Cuba ups healthcare sector pay, says medical export earnings to rise

Fri Mar 21, 2014 7:27am EDT

Related Topics

* Most healthcare salaries more than doubled

* Health service exports to top $8 billion

By Marc Frank

HAVANA, March 21 (Reuters) - Cuba announced sweeping wage increases for its 440,000 healthcare workers on Friday, including those sent abroad, citing the billions of dollars they earn for the country and the need to improve local services.

Monthly salaries for doctors and nurses will be increased by 100 percent to nearly 200 percent, including for many of the 50,000 healthcare providers working overseas, according to a government statement carried by state-run media.

The measure, which takes effect in May, will "contribute to the stability and quality of medical services for the population as well as completion of international commitments", the statement said.

The World Bank reported that in 2010 Cuba had 6.7 physicians per 1,000 inhabitants, the highest in the world.

Cuba has been sending more and more doctors abroad, including 11,400 recently exported to Brazil, leaving local residents complaining the policy is affecting the Communist-run country's free healthcare.

Healthcare providers sent abroad earn many times the average $30 per month of their colleagues remaining at home, who have been expected to pick up the slack without increased compensation.

There is no private healthcare in Cuba, however, some doctors and nurses have taken to providing services on the side and many say they are forced to accept presents or work other jobs to survive.

Some doctors sent abroad do not return home, though the government has never reported how many.

HEALTHCARE LARGEST EXPORT

The export of healthcare services is by far Cuba's most important hard currency earner.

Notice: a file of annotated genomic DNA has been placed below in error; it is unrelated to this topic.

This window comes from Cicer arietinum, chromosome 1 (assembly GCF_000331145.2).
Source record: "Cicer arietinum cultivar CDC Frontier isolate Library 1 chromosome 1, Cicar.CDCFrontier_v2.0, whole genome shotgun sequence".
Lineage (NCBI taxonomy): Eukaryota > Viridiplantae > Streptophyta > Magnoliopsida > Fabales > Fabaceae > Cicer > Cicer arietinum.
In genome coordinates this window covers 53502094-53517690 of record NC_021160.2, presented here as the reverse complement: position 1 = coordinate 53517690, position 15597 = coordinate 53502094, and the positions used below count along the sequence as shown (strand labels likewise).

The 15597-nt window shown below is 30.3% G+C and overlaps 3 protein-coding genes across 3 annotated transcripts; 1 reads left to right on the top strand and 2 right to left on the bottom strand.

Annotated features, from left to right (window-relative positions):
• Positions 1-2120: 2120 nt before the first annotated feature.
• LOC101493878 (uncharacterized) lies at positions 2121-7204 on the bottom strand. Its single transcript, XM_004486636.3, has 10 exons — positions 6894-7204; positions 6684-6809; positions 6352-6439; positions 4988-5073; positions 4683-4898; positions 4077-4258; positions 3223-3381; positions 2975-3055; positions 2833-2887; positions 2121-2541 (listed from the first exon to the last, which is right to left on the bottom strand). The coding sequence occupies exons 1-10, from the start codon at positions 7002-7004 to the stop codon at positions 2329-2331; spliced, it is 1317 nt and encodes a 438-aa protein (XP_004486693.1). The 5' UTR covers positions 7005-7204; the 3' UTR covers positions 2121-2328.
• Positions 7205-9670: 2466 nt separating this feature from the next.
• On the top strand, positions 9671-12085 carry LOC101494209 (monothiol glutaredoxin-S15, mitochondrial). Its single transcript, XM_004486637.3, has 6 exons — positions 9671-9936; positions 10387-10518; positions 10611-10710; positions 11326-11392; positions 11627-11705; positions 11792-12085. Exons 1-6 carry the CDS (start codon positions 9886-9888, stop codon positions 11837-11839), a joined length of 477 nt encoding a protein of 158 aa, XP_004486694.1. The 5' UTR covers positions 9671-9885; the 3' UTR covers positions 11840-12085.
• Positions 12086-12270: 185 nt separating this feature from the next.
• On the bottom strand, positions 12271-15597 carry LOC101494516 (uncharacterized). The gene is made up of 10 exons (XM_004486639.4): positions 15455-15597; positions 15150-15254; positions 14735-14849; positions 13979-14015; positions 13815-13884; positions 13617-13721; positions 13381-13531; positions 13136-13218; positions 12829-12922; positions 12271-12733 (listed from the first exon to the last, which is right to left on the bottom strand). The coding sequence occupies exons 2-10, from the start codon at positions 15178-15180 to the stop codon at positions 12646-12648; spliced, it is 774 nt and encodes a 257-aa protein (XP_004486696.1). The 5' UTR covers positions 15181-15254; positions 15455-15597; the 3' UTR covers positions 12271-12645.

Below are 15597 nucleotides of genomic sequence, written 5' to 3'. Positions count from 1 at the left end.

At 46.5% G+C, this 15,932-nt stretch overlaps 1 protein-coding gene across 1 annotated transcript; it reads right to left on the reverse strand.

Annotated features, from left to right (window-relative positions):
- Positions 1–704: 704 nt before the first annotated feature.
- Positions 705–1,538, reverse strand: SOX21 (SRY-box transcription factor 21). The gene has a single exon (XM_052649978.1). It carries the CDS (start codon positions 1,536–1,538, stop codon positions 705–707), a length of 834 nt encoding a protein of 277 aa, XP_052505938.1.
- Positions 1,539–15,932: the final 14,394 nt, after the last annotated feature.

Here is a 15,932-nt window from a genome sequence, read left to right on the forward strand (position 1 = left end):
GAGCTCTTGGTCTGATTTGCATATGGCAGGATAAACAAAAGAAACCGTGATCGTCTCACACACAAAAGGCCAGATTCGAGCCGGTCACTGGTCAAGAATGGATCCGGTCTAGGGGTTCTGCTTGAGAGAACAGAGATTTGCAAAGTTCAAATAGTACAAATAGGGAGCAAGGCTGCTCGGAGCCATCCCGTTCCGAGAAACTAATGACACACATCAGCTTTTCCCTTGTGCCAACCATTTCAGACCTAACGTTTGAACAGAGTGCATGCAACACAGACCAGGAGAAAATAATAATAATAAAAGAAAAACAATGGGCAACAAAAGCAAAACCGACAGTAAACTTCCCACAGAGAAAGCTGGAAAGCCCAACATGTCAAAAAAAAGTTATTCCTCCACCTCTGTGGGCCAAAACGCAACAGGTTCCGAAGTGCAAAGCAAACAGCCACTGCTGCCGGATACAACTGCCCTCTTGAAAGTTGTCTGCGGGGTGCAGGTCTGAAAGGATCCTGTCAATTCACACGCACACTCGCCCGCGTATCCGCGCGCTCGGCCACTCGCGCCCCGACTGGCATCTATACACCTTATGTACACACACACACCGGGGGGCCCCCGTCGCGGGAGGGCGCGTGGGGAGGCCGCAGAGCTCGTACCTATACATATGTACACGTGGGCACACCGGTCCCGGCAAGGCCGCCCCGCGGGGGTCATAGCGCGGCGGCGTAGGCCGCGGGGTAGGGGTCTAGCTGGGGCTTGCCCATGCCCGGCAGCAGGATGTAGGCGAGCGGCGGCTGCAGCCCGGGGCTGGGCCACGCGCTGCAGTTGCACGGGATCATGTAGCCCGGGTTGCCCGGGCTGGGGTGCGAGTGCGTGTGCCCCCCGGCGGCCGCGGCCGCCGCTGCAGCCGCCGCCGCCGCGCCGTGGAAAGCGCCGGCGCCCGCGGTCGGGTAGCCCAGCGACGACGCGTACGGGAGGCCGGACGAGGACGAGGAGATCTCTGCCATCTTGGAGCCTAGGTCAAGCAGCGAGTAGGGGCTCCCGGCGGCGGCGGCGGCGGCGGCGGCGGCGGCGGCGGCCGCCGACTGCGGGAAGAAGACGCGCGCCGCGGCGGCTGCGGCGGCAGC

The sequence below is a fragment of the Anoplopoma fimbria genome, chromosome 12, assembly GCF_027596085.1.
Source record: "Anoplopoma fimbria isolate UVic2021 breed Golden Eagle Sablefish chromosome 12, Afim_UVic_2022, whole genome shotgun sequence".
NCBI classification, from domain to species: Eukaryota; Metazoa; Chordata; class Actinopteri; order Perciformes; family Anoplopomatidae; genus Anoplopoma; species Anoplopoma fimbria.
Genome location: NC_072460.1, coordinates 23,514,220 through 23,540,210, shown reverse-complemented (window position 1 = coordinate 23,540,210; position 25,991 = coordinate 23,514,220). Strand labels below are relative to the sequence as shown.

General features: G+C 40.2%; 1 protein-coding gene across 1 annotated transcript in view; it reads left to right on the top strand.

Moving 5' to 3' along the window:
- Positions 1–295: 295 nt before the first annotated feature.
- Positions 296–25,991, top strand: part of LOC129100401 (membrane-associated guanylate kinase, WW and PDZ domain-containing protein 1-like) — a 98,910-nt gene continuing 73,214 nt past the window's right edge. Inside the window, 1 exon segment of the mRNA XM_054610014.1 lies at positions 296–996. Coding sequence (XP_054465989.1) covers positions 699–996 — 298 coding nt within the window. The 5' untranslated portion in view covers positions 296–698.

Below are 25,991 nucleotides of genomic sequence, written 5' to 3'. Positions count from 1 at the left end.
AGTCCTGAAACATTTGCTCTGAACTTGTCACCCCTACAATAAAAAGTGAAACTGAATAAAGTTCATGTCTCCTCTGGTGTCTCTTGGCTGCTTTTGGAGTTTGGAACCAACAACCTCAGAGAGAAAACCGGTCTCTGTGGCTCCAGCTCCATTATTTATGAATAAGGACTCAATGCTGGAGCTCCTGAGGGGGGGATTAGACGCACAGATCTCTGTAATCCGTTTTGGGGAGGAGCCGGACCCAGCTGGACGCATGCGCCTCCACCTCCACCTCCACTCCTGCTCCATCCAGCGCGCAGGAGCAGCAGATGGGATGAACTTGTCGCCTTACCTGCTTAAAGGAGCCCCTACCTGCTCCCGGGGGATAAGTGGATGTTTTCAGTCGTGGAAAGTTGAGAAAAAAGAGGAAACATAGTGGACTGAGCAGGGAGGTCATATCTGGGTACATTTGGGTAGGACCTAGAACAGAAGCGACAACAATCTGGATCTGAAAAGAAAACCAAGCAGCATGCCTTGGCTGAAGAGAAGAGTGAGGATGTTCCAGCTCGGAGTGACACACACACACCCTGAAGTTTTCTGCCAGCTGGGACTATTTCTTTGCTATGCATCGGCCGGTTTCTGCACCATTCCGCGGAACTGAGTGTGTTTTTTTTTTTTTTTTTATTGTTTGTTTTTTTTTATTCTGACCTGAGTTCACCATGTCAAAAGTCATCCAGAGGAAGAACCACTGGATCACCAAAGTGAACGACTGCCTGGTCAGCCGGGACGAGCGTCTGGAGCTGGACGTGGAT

"In 2014 the earnings plan for the export of health services will increase to more than 8.2 billion CUC (convertible pesos pegged to the dollar)," the statement said.

That amount, equivalent to $8.2 billion, would total some 40 percent of all export earnings in 2013.

The state signs contracts with foreign governments for healthcare services and keeps the lion's share of the money. Doctors, nurses and technicians sent abroad earn anywhere from the equivalent of $200 per month to more than $1,000.

As part of a policy to equalize what Cubans are paid in the 66 countries where they work, salaries of an estimated 25,000 health care providers in Venezuela would be doubled.

Those working in a program that provides free eye care to poor residents mainly in the Caribbean and Latin America would also get the same increase, the statement said.

The pay rise was part of a general wage reform called for in a Communist Party plan to "modernize" the Soviet-style economy, the government statement said.

The strategy includes trimming the state workforce to increase efficiency and improve salaries that average $20 per month and which the government admits do not cover basic necessities.

The state currently employs around 80 percent of the 5 million member labor force.

The wage policy has focused on the export sector and import substitution in agriculture, where wages have more than doubled in recent years as have the prices the state pays for agricultural goods.

"As a result of the reorganization of the health sector from 2010 to 2013, the number of workers was reduced by 109,000 and around a 2 million peso budget savings ... something that has supported this increase in salaries," the government said. (Reporting by Marc Frank; Editing by Sophie Hares)

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